NEW YORK CITY—At the United Nations last week, the inaugural Africa Dialogue Series concluded a marathon of panel discussions debating how to transform the continent into “The Africa We Want.”
The quote refers to the title of Agenda 2063, the long-term aspirations for economic growth and sustainable development initiated by the African Union (AU).
Antonio Guterres, UN Secretary-General, noted that Agenda 2063 has synergy with the UN’s Agenda 2030. “They address the same problems, and they promote the same solutions,” Guterres said during opening remarks of the two-day event themed, “A Stronger AU-UN Partnership for Peace, Security and Development in Africa.”
Guterres drew comparisons to the agendas: “Both call for a prosperous, peaceful and secure continent based on human rights, good governance, the rule of law, and aiming at leaving no one behind.”
Implementing the AU-UN strategic plan is dependent on many critical conditions, said Ibrahim Mayaki, CEO of New Partnerships for Africa’s Development. Among them is the need to have a full endorsement and alignment of international efforts on the national and local levels, Mayaki explained, taking into consideration that not all leaders are committed to sustainable peace.
“Some [leaders] are preoccupied with staying in power, regardless of the negative impact on their countries, people or the economy,” Mayaki said. “Others need help to manage corruption and nepotism, or support to combat terrorism, or assistance to resist state-capture by transnational criminal organizations.”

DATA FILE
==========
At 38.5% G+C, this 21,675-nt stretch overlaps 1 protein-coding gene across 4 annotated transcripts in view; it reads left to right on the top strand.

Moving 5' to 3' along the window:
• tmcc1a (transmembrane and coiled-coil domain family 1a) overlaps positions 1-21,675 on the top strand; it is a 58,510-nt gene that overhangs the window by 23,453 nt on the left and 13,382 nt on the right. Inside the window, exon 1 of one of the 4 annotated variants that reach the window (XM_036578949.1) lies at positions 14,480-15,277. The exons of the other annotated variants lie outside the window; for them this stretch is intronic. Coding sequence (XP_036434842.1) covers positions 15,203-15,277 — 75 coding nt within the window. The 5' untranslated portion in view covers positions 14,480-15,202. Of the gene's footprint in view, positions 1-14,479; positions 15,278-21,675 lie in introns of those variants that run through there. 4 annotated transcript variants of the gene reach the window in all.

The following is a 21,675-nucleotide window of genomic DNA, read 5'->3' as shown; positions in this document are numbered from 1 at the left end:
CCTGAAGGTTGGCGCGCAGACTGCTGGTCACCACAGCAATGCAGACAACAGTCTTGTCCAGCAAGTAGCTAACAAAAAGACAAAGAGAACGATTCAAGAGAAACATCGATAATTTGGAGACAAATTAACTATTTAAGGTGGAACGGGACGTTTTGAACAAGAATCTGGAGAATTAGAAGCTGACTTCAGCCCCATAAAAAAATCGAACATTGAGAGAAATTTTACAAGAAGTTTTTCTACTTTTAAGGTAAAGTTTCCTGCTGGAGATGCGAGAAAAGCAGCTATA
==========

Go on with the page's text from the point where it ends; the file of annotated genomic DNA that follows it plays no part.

There cannot be sustainable development so long as the threat of conflict hangs in the air, said Maria Fernanda Espinosa Garces, president of the 73rd UN General Assembly.
“How can we empower youth and women to play a more active role? How do we encourage girls to attend school when routes aren’t safe? How do we ensure food security or livelihood when there is fighting over limited resources?” Garces asked, before suggesting that more must be done to predict and avert conflicts before they emerge.
Throughout the series, many speakers from the diplomatic corps, civil society, NGO community and private sector commended the UN’s policy making but criticized its policy implementation.
“There is a great frustration with a lack of economic opportunity for our people,” said Lazarous Kapambwe, the permanent representative of Zambia to the United Nations. “It is not that we lack resources. Resources are not an economic issue; resources are a political issue. It’s how we choose to prioritize the distribution of those resources.”
Kapambwe commented that the peace and security budget tends to be far more than the development budget. “My plea is that as we pursue the implementation of the two [agendas], we ensure that we re-calibrate the narrative so that development is not sacrificed by peace and security,” he said. “They are not enemies of each other and should be given the appropriate balance.”
Mayaki echoed those sentiments. The standard model has focused on securing stability to promote peace then invest in development, Mayaki said. However, in many situations, he added, “There is need to support governance, security sector reform and development initiatives amid ongoing conflicts.”
The dialogue series, which replaced the UN’s Africa Week, was sponsored by the Office of the Special Adviser on Africa. Next year’s series will be in May to coincide with the commemoration of the founding of the Organisation of African Unity on May 25, 1963.
The series provides a platform to explore and engage in critical debate, said Bience Gawanas, special adviser on Africa to the UN Secretary-General.
“Africa is rapidly rising and seeking to achieve peace, prosperity and socioeconomic transformation,” Gawanas said. “Despite existing challenges, Africa is and remains a continent full of potential … .”
photo credit: webtv.un.org
[Left] President of the 73rd General Assembly Maria Fernanda Espinosa Garces and UN Secretary-General Antonio Guterres at the Africa Dialogue Series